Ramvilas Paswan, the food minister, told senior officials of state food departments that 22 states had already implemented the law, while a further 14 were in the process of doing so.
The law makes it mandatory for state governments to make their public distribution systems digital. On doing so, they would become eligible to receive cheap grains under the Act.
This stipulation will allow two-thirds of India’s population to claim 5kg of subsidised foodgrain per person every month at Rs1-3 (US$0.015-0.045) per kg.
However, the process digitisation has stuttered since the Act was passed by parliament in 2013, and the deadline for its implementation has been forced to be extended three times.
"Except for Tamil Nadu, all other states have said they will implement the food law by the end of March 2016," Paswan said.
An official of the southern state said would only be able to implement the law in July 2016, as it was in the process of implementing a separate, universal public distribution system.
Mis-stating sodium content is commonplace, claims researcher
The level of sodium stated on a label is likely to be lower than the actual content when analysed in a lab, a researcher has claimed.
“Manufacturing companies are not displaying the analysed values of sodium, potassium or any other ingredients like protein or fibre,” Suneeta S. Chandorkar, of MS University, Vadodara, said.
“They simply put the calculated values of such ingredients, which misleads consumers.”
Chandorkar, who analysed 154 popular branded food products for their nutritional veracity, said that the analysed values were broadly higher than the reported ones.
“We are supposed to consume about 5g of sodium per day. However, we end up consuming anywhere between 8.5 grams to 10 grams per day, which is definitely on the higher side,” Dr Chandorkar said.
She added that some food manufacturers also do not reveal the source of the sodium in the ingredient list.
“There are numerous food products that are made with baking powder, black salt and other alternate sources. Food labels do not display the exact amount of salt that has gone into manufacturing products that are made up of such sources. This is keeping the customers in the dark. We have approached with FSSAI with the issue,” Dr Chandorkar said.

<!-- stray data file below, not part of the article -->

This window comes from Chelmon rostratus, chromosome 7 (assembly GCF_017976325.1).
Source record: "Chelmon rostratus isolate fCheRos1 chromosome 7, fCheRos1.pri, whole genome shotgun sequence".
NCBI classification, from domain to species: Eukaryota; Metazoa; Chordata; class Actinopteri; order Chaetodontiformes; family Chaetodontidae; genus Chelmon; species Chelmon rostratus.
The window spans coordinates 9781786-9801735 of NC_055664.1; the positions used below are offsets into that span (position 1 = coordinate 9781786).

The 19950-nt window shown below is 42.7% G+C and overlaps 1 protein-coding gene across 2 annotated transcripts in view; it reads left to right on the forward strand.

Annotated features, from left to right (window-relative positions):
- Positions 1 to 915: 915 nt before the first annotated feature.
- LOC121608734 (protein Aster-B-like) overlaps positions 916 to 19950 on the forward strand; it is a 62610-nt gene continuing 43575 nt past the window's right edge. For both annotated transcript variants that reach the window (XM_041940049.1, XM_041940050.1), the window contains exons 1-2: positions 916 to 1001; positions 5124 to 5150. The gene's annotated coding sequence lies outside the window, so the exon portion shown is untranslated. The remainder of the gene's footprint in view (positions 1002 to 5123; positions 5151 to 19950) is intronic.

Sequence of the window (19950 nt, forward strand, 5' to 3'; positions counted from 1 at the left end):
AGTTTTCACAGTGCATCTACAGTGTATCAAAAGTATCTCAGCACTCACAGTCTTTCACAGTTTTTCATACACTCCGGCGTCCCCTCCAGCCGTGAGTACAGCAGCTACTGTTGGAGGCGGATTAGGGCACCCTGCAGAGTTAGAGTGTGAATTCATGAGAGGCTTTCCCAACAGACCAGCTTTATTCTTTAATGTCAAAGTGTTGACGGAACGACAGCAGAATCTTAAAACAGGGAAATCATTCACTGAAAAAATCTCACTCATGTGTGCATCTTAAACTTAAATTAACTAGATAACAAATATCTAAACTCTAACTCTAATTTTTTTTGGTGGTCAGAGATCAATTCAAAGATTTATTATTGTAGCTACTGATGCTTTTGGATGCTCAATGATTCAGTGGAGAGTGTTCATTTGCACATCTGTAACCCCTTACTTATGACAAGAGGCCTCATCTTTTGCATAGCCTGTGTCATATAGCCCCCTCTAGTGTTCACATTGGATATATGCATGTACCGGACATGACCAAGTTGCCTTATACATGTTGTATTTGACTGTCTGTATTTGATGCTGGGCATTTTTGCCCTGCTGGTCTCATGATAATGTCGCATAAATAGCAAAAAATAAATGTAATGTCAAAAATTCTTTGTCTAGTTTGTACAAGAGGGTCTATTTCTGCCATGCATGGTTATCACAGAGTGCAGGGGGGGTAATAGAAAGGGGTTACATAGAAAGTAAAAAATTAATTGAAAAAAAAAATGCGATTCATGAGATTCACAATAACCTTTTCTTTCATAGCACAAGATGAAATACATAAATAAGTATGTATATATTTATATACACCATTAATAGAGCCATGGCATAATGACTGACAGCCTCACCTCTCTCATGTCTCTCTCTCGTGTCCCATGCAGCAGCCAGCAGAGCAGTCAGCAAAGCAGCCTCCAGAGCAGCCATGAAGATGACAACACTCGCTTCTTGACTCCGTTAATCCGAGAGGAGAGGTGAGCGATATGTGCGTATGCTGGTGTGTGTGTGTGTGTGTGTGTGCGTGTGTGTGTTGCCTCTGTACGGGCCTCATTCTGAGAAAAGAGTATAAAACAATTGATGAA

According to the FSSAI, India’s food regulator, manufacturers must provide information on ingredients, allergens, colours and flavours, and nutrition content on the nutrition fact panel.
Dr Chandorkar’s study found that the analysed sodium content was found to be higher than the reported values across a range of products, including cereal, baby foods, pasta, juices, jam, butter and cheese, and spreads and dips.
Industry growth continues at 11% per year
The overall Indian food industry is expected to be worth US$65.4bn by 2018, a research report has estimated.
This represents 11% annual growth, the study by IIM-Calcutta and the Academic Foundation said.
"Food and grocery constitute a substantial part of India's consumption accounting for around 31% of the consumption basket,” it said, adding that food is also the largest retail segment, which itself was valued at US$490bn in 2013.
The share of modern retail is expected to rise to 24% of the overall retail market, from the current 8%, the authors predict.
The report also suggests that India may have benefitted from the presence of foreign businesses in the food supply chain.
Record chilli prices follow difficult growing conditions
Indian chilli prices have reached record highs, with prices in October up by 104% on the year due to tight supplies and rising demand.
According to commodities analyst Mintec, chilli production is expected to fall by 30-50% in major growing regions in India following a severe June drought during the transplanting stages. Wet weather conditions in August subsequently resulted in the onset of the curly leaf virus.
While chilli production levels for the 2015/16 season between December and April are not yet confirmed, the total planted area is estimated to have fallen by 14% compared to last season.
Strong demand for exports, especially from China, has added pressure on prices. Exports of chilli from India in 2014/15 increased by 11% compared to the previous season, reaching 347,000 tonnes.
Leading chains among those found to be selling unsafe sweets in Delhi
Large chains were among the retailers found to be selling substandard sweets after a Delhi raid found that at least 16% of products it tested did not conform to regulations.
Some of the sweets tested by the capital’s food safety department were found to be unsafe, though most of those that failed the inspections did so either because of misbranding or for not declaring ingredients.
Bikaner Sweets in Badarpur, Trinagar and Mahipalpur, Shree Ram Sweet Centre in Vasant Kunj and Chandni Chowk’s Dhikka Ram Sweet Products were among the retailers found to be selling unsafe items, the inspectors said.
Of the 144 samples tested, seven were found to be unsafe, four had been found to be misbranded and 13 items had violated food safety regulations by not declaring the ingredients or having other discrepancies. The results of five sweet samples are still pending.